Even without the chipotle, this dish of warm corn tortillas wrapped around slices of seared beef and caramelized onions is Mexico’s taquería crowd-pleaser, captivating crowds of tourists and nationals alike. Round out the meal with some black beans and a salad.
What to buy: For the greatest tenderness, make sure to choose thicker outer skirt steak and cook it medium. (The thin inner skirt that most taquerías and street vendors use is best cooked well-done and chopped into small pieces.) Flank steak is most tender when cooked medium rare and thinly sliced.
1Heat the oven on its lowest setting and arrange a rack in the middle. Place the chipotles and adobo sauce in a food processor fitted with a blade attachment or a blender and process until smooth. Using a brush, lightly coat the steak with the chipotle purée (go a little heavier on the flank than the skirt steak; you’ll have chipotle marinade left over—cover and refrigerate for up to several weeks). Cut the steak crosswise into 6-inch pieces.
2Heat 2 tablespoons of the oil in a large frying pan over medium-high heat until shimmering. Add the onions and cook, stirring frequently, until golden but still crunchy, about 4 to 5 minutes. Transfer to a large heatproof bowl or dish, leaving as much oil as possible in the skillet, and place in the oven to keep warm.
3Return the frying pan to medium-high heat (or medium heat for flank steak), add the remaining 1 tablespoon oil, and heat until shimmering. Add the steak and brown on both sides, cooking until it reaches your desired doneness (about 3 minutes per side for medium skirt steak, about 5 minutes per side for medium rare for a 1-1/2-inch-thick flank steak). Transfer the steak to a wire rack set over a plate to rest, about 5 to 10 minutes.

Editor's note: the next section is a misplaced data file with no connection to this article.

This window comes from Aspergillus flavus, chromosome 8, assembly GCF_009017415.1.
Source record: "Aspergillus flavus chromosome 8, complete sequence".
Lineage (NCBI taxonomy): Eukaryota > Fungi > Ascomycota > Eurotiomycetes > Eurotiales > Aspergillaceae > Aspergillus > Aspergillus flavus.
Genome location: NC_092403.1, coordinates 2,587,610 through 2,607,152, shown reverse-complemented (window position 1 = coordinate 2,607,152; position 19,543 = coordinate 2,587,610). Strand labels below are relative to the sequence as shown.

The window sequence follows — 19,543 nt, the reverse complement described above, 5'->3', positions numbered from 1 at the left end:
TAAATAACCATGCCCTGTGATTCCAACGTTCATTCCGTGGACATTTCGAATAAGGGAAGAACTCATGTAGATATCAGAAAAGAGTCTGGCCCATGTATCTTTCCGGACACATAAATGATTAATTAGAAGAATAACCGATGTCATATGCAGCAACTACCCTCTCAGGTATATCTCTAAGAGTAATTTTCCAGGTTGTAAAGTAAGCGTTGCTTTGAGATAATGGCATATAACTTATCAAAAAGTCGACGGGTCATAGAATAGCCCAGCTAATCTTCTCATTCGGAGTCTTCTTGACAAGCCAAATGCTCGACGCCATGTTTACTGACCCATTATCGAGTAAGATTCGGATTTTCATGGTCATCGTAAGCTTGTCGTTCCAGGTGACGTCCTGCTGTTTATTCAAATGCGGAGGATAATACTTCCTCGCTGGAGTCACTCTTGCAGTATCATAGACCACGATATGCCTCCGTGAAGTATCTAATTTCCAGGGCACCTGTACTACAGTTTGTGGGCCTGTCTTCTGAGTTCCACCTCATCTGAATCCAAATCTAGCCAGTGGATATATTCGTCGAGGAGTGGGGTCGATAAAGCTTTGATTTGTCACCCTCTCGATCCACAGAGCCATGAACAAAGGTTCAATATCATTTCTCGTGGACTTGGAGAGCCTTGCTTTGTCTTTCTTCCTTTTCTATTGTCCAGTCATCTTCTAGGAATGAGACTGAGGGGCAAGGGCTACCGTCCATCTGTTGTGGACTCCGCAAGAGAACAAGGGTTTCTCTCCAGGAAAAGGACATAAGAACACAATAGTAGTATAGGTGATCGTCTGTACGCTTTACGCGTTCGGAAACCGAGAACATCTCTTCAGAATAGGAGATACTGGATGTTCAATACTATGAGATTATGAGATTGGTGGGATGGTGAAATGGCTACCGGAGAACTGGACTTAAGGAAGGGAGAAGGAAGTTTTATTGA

4Slice the skirt steak into roughly 3-inch lengths, then cut each piece against the grain into 1/4-inch strips. For flank steak, cut it straight down against the grain into 1/4-inch slices; on the thick end, you may want to cut the slices lengthwise in half into thinner strips.
5Place the meat in the bowl with the onions, add the measured salt, and toss to combine. Taste and season with more salt as needed. Serve with the warm tortillas and salsa or hot sauce.
Steak Taco Riffs from Rick Bayless: I’ll bet you’re already thinking about firing up the grill for cooking the beef and onion, which will, of course, make this fabulous dish Elysian. Red onions cook up sweeter than the white ones, which many people prefer—but not me. Boneless, skinless chicken breasts make tasty chipotle-and-caramelized-onion tacos; and don’t overlook catfish.